Taking Nepali literature to the world

A character in Buddhisagar’s bestselling 2010 novel कर्नाली ब्लुज (Karnali Blues) has the habit of adding “हजुरको” (‘hajurko’) at the end of his sentences whenever he speaks. Eventually he runs a teashop which takes its name after the same memorable idiolect: हजुरको चियापसल (‘Hajurko Chiyapasal’). 

To the reader of Nepali, the nuance clicks immediately – a phrase is used so often that it takes on a character itself. But how does one transpose the same effect into the English medium when translating? 

Michael Hutt, whose translation of Karnali Blues was published in December by Penguin India to rave reviews, agonised over how to render हजुरको into Nepali, trying to find the perfect turn of phrase without misrepresenting it. 

“‘For you, sir teashop’ just doesn’t work,” says Hutt, a professor of Nepali and Himalayan studies at the School of Oriental and African Studies (SOAS) in London. “At first mention, I say something like ‘for you, sir’, so that the semantics will be apparent to an English-language reader, but keep the ‘hajurko’ in the later instances.” 

Hutt’s other translations of Nepali works include Laxmi Prasad Devkota’s मुनामदन Muna Madan in 1996 and Lil Bahadur Chhetri’s  बसाईँ Basain (as Mountains Painted with Turmeric) in 2008.

Even then, Hutt adds, ‘for you, sir’ may not be the perfect choice, as another reader of Nepali literature may immediately, upon coming across the phrase in the book, quip, “I would have translated that differently.” 

Nevertheless, Hutt believes that as a translator, he has a serious responsibility to the author and the original text to not distort the intended impact and meaning. 

For author Buddha Sagar, translation is a joint effort. He says, “The Nepali was mine, but the translation is Michael’s too.” 

There are no perfect translations of books, and Hutt believes “a sense of compromise must be reached between the original text and the translation”.

When translating from the Nepali language into English, says Hutt, there is a character embedded in the Nepali language that speaks to a Nepali speaker or reader but not to English. The levels of politeness and deference between speaker and interlocutor in conversational context, for example, is difficult to take from Nepali and replicate in English because there are not exact counterparts.

But taking excessive liberties in the name of ‘capturing the spirit of the text,’ says Hutt, is an act of violence. “If certain aspects of the original language do not come elegantly in translation, one has to accept it,” he says. “The original must not be changed beyond recognition.” 

One classic challenge, he recalls, was to choose how much Nepali to put into the translation, especially in the cases of nouns for family roles such as father, mother, sister, uncle. 

Set in far west Nepal, the narrative of Karnali Blues is informed by its society and dialect, and the use of ba, amadidi and kaka or mama are ubiquitous. This is true for most Nepali writings. Characters often have different words for different family members depending on whether they are from the father’s side or the mother’s. 

On top of this, these words do not automatically denote kinship. Many characters are called ama or kaka because they fall in the general category by their age. The effects of these nouns in a text are often impossible to translate into another language, and the meaning may be lost on the reader if they lack a certain familiarity with the culture and society. 

Quoting Derrida, English language author from Nepal Manjushree Thapa wrote in a paper in Studies in Nepali History and Society (SINHAS) published in 1999: ‘A translation never succeeds.’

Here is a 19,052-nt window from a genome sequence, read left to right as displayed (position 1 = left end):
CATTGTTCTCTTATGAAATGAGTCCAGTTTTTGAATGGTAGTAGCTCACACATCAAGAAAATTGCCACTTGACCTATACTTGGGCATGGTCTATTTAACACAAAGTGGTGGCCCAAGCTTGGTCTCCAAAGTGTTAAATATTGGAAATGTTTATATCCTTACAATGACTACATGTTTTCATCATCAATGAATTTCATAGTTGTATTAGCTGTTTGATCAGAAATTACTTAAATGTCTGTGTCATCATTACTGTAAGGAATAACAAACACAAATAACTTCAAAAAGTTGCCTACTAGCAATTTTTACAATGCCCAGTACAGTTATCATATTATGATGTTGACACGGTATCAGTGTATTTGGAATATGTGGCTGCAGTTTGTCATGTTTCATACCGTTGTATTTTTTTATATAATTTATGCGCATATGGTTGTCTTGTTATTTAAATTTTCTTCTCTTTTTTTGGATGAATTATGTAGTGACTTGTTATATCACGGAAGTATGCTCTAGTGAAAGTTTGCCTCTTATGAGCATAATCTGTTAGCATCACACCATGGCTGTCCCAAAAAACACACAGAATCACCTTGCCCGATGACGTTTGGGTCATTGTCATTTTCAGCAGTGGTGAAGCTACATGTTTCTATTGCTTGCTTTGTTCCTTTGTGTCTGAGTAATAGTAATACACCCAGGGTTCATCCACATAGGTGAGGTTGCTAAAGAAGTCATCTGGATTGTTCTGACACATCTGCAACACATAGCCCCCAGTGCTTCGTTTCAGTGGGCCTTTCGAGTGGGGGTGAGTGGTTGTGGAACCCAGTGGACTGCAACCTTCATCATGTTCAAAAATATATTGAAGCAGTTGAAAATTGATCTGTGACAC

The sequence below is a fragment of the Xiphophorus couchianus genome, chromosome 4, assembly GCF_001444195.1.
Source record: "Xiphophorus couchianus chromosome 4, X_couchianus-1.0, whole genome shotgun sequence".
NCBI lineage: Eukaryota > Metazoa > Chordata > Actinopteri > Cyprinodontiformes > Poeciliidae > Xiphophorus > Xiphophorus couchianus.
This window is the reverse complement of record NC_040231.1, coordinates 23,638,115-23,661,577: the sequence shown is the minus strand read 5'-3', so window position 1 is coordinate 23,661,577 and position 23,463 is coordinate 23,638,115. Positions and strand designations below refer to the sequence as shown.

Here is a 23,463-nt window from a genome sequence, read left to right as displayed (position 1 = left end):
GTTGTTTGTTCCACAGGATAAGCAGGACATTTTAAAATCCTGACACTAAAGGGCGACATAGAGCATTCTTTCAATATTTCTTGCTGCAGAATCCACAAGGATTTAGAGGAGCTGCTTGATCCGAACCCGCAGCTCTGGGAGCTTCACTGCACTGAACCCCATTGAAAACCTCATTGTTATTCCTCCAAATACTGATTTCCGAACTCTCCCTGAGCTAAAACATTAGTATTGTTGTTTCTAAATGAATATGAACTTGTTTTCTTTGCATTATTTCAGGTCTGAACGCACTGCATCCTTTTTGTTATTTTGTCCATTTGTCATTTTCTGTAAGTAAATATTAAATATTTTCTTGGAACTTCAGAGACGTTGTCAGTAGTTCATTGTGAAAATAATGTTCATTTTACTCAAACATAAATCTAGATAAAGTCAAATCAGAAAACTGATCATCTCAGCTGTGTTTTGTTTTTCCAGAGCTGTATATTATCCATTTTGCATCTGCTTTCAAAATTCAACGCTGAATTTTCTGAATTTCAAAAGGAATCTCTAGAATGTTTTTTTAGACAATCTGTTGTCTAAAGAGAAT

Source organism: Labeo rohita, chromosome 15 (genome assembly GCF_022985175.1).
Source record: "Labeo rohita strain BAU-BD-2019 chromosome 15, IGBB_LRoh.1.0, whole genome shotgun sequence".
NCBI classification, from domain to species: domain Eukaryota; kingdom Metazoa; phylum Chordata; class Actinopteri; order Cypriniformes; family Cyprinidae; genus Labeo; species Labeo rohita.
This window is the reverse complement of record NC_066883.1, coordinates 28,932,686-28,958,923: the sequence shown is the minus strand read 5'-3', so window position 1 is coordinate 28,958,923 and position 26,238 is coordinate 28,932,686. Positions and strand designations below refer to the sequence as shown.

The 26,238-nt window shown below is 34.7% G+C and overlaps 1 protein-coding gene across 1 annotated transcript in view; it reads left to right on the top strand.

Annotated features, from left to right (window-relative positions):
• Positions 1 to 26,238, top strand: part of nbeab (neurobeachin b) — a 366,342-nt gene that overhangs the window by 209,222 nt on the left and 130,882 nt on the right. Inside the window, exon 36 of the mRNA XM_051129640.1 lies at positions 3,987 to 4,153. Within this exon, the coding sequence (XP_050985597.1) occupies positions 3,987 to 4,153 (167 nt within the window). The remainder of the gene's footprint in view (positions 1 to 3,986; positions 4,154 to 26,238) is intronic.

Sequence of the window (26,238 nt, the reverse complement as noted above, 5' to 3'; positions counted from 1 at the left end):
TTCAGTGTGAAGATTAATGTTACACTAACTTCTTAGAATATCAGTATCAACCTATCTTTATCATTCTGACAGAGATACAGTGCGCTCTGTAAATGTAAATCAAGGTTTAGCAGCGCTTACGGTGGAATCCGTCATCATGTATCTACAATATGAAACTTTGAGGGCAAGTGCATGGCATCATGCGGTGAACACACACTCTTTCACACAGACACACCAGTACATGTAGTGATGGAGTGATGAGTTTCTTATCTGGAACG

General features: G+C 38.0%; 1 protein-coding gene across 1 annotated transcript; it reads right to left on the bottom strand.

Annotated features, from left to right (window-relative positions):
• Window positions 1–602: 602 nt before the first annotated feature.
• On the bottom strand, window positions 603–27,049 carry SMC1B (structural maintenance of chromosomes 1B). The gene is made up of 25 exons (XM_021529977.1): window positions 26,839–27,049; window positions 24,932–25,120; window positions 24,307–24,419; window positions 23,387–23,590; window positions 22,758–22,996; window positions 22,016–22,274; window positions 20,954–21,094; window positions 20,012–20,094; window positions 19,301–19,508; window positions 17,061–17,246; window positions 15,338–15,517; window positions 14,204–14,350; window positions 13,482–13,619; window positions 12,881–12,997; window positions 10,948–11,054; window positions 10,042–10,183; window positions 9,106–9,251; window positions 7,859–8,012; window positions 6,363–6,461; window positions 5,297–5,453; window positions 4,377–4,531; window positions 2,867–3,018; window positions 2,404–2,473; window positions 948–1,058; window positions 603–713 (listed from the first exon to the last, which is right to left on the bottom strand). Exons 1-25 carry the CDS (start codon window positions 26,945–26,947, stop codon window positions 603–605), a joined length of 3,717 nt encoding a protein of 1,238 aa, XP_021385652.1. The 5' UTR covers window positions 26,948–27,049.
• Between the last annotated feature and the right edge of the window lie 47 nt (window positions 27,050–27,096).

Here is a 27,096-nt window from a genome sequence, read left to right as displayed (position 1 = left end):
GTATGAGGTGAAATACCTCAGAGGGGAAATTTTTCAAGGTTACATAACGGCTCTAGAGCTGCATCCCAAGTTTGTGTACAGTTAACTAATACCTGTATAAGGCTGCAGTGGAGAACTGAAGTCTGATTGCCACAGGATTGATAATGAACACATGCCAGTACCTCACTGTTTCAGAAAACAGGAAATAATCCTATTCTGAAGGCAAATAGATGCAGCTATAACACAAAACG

Coupled with the differences in dialects and syntax, the difficulties when translating are often posed by the intangible aspects particular to languages, such as the tone, the cadence, humour and poetic images. A slight mistranslation can unravel and flatten the entire narrative.

Thapa adds, ’[T]here is, in each translator, a persistent desire for such successes, a desire often realised, albeit erratically, unpredictably’. She says this often leads the translator to ‘achieve a certain logic and rhetoric during translation’.

In case of Hutt’s translation of Karnali Blues, this may refere, among other choices, to the use of the English ‘sister’, ‘mother’ and ‘father’ in the narration. But their Nepali equivalents are used when the characters refer to each other in quote marks. 

“Sometimes you have to make these rules for yourself as you go,” he says.

Even 22 years ago, Thapa wrote that there can be ‘traces of a desire to show an English-reading audience some uniquely Nepali aspect of the original text,’ as the ‘translator acts as a guide into literary Nepal.’

Hutt’s aim is to show that there is a vast body of creative, literary voices in Nepal, beyond the exotic image of a trekking paradise. “Nepal is spoken for and about by others so much,” he says. “One thing that has always frustrated me since I started reading Nepali is that many foreigners engage with Nepal but never read Nepali or are aware that there are nuanced and complex voices here, which can enhance their understanding of the world and humanity beyond measure.”

He is curious to see what the reviewers say of his translation of Karnali Blues. Will they pick up on the universal themes of filial love in a landscape undergoing radical socio-cultural and political changes, or see it as a book translated from a foreign language as-of-yet underrepresented in the global literary scene? 

Another case in point is Ajit Baral’s English translation of फातसुङ (Faatsung) by Chuden Kabimo. Titled Song of the Soil, the translation was published in October 2021 by the UK-based Balestier Press which specialises in contemporary world literature. 

“The story of Faatsung is incredibly poignant,” says Baral, who is with FinePrint publishers and brought out the Nepali original. “The novel was acclaimed and loved by readers of Nepali, and I felt that it had to be translated into English.”

The plot line of Faatsung focuses on the Gorkhaland movement in Darjeeling, which Baral felt resonates with Nepal’s armed struggle. In addition, Baral’s idea was not to translate and publish the book in Nepal only.